PM estimates 28,000 killed in Gaza - 4,000 fewer than Hamas claims

US speaker says House GOP weighing asking Netanyahu to address Congress

Johnson would need Schumer’s approval for joint session speech; PM talks to Republicans after being denied meet with Democrats by Schumer who says conversation shouldn’t be partisan

Jacob Magid is The Times of Israel's US bureau chief

US House Speaker Mike Johnson speaks with reporters at the Capitol in Washington, March 20, 2024. (AP Photo/J. Scott Applewhite)
US House Speaker Mike Johnson speaks with reporters at the Capitol in Washington, March 20, 2024. (AP Photo/J. Scott Applewhite)

US House Speaker Mike Johnson confirmed on Wednesday that the legislative chamber’s Republican caucus is considering inviting Prime Minister Benjamin Netanyahu to address Congress, amid a deepening divide between the premier and Democrats over the Israel-Hamas war in Gaza.

“It’s one of the things that we have in mind, and we may try to arrange for that,” Johnson told reporters. “I think it’s very important for us to show solidarity and support for Israel right now in their time of great struggle, and we certainly stand for that position and we’ll try to advance that in every way that we can.”

The House speaker said he’d had a “lengthy conversation” with Netanyahu earlier in the day, and “reiterated to him the House Republicans’ strong support for Israel.”

To address a joint session of Congress, though, Netanyahu would also need buy-in from Senate Majority Leader Chuck Schumer, who just last week gave a lightning-rod speech declaring that the Israeli premier has lost his way and should be replaced in early elections.

Schumer’s office confirmed on Wednesday that he had declined a request by Netanyahu to speak at the Senate Democratic Caucus about the war in Gaza, with the Senate majority leader’s spokesperson asserting that the conversation should not be a partisan one.

As a result, Netanyahu only spoke to Senate Republicans on Wednesday, doing so via video linkup during their weekly lunch gathering.

Netanyahu could suffice with only addressing the Republican-controlled House, but this would only highlight further the division that he has sparked in Washington where support for Israel was once a matter of bipartisan consensus.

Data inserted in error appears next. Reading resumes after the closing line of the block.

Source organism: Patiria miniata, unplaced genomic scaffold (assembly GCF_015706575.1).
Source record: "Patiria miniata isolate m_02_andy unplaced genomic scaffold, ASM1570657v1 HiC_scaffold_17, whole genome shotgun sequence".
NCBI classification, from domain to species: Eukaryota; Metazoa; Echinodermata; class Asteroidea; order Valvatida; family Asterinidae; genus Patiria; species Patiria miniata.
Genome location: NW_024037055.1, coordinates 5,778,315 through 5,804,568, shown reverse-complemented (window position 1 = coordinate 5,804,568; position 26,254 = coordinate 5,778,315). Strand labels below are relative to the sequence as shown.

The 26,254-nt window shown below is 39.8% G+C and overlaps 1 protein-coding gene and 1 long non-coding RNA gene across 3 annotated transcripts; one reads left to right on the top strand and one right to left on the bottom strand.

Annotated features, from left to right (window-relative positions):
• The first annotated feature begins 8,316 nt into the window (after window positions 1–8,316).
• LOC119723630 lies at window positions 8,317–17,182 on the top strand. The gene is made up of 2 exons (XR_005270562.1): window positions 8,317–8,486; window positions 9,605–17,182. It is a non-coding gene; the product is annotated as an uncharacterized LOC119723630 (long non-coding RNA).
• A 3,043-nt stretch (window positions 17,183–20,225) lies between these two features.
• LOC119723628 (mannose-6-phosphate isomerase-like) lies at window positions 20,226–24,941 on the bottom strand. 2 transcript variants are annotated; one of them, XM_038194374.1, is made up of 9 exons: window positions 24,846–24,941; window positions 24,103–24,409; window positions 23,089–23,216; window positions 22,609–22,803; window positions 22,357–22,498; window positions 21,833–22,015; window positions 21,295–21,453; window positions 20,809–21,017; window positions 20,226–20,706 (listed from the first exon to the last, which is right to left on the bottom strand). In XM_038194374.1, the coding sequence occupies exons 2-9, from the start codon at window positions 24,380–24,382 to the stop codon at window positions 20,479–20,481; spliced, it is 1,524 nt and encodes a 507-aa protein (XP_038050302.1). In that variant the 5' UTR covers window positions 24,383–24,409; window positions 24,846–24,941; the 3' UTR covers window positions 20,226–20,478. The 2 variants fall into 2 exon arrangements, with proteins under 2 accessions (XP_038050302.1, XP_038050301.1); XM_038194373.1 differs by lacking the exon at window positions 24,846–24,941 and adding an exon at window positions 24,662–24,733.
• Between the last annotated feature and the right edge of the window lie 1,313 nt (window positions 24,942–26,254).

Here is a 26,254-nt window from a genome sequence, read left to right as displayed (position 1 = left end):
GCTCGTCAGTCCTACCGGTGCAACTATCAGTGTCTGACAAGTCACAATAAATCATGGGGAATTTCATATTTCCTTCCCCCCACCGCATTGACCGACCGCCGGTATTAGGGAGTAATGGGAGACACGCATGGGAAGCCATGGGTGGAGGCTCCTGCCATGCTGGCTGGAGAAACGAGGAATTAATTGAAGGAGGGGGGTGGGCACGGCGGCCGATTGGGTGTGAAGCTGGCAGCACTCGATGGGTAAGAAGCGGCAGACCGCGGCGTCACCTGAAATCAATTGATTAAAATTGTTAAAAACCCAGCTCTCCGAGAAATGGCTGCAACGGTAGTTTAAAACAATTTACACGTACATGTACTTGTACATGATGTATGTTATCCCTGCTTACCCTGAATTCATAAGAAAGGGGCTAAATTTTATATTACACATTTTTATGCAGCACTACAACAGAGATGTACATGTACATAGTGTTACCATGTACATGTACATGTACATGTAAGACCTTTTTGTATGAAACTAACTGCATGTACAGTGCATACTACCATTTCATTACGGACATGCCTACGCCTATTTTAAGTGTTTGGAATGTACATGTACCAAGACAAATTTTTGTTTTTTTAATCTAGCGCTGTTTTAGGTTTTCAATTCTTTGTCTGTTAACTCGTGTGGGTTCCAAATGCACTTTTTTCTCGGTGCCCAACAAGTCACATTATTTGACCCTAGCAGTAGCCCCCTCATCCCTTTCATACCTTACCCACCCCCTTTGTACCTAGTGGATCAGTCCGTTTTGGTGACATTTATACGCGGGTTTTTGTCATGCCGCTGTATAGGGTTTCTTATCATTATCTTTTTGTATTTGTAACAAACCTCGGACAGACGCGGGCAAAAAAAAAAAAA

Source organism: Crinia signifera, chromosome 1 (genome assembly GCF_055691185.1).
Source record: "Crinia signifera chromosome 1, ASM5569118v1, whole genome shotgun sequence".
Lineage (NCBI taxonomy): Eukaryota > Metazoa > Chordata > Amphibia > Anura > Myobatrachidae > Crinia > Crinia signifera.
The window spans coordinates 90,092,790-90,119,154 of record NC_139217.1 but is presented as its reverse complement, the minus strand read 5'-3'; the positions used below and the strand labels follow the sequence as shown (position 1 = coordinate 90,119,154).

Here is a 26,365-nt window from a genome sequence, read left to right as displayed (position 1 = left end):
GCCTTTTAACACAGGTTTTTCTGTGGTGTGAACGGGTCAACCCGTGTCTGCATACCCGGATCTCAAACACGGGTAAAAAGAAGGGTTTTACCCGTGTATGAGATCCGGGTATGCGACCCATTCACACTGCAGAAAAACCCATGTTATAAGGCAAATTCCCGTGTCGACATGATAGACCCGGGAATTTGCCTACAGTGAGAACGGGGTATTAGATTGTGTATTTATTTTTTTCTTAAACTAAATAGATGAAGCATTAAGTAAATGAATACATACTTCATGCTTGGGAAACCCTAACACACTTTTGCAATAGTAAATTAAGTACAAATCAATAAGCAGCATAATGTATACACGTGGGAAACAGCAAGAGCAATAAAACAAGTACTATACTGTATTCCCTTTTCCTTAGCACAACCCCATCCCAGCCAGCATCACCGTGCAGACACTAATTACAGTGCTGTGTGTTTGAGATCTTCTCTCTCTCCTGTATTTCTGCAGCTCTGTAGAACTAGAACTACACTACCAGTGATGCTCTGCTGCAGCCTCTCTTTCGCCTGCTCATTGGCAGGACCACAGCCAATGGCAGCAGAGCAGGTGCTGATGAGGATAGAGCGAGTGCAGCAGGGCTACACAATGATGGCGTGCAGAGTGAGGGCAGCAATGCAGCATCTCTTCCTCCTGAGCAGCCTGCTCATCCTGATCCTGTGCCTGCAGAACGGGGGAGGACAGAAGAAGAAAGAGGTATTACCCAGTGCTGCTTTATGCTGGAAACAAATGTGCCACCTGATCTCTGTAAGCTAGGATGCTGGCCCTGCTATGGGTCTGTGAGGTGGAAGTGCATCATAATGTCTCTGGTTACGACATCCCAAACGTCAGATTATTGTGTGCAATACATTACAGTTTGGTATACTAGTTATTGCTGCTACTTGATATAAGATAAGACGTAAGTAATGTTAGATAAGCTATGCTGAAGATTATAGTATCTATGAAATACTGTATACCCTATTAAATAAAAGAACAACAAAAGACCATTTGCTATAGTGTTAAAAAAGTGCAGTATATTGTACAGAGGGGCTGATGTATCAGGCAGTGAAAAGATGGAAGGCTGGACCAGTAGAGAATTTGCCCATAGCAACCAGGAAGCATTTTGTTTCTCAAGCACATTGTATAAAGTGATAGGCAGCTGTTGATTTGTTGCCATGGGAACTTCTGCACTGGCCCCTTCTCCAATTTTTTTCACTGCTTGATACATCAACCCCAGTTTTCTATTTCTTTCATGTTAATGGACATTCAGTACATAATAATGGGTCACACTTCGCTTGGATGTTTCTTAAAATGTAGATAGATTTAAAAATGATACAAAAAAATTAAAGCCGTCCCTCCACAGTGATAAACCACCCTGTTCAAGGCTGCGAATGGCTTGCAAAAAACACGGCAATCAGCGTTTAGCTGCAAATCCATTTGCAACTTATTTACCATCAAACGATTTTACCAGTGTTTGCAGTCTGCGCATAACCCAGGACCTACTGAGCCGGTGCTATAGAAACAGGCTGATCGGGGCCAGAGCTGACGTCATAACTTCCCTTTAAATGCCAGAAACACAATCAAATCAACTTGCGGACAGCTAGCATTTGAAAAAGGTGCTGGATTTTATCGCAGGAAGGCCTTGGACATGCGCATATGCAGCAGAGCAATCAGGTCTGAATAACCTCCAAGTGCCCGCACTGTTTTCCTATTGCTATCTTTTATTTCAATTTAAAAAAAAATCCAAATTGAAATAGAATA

Prime Minister Benjamin Netanyahu speaks about Iran during a joint meeting of the United States Congress in the House chamber at the US Capitol on March 3, 2015 in Washington, DC. (Win McNamee/Getty Images/AFP)

The controversial move would also be for largely symbolic purposes, given that Congress plays less of a role in US policy regarding the war in Gaza.

While there are parallels to the last speech Netanyahu gave to a joint session of Congress in 2015, that address was aimed at swaying lawmakers on an issue over which they had direct influence: the Iran nuclear deal being advanced by then-US president Barack Obama, which needed Senate ratification.

That speech was organized by then-Republican speaker John Boehner with Netanyahu’s aides behind Obama’s back, infuriating Democrats, who boycotted the address by the dozens. Organizers had the benefit of a Republican-controlled Senate as well, with then-majority leader Mitch McConnell helping advance the initiative.

Some Democrats warned that the 2015 speech risked irrevocably harming the US-Israel relationship.

It did not end up being enough to block the Iran deal as Netanyahu might’ve hoped, but the Democratic party’s leadership fundamentally remained in Israel’s corner, with Schumer being among four Democrats who voted against the deal. The party has maintained criticism of Israel’s settlement movement, but also nominated Joe Biden, who proudly identifies as a Zionist.

US Senate Majority Leader Chuck Schumer speaks on the Senate floor on March 14, 2024. (Video screen capture)

While Biden, Schumer, House Minority Leader Hakeem Jeffries and others in the party continue touting their pro-Israel bonafides, many of them have increasingly sought to draw a line between Israel and its current government with whom they are at irreconcilable odds.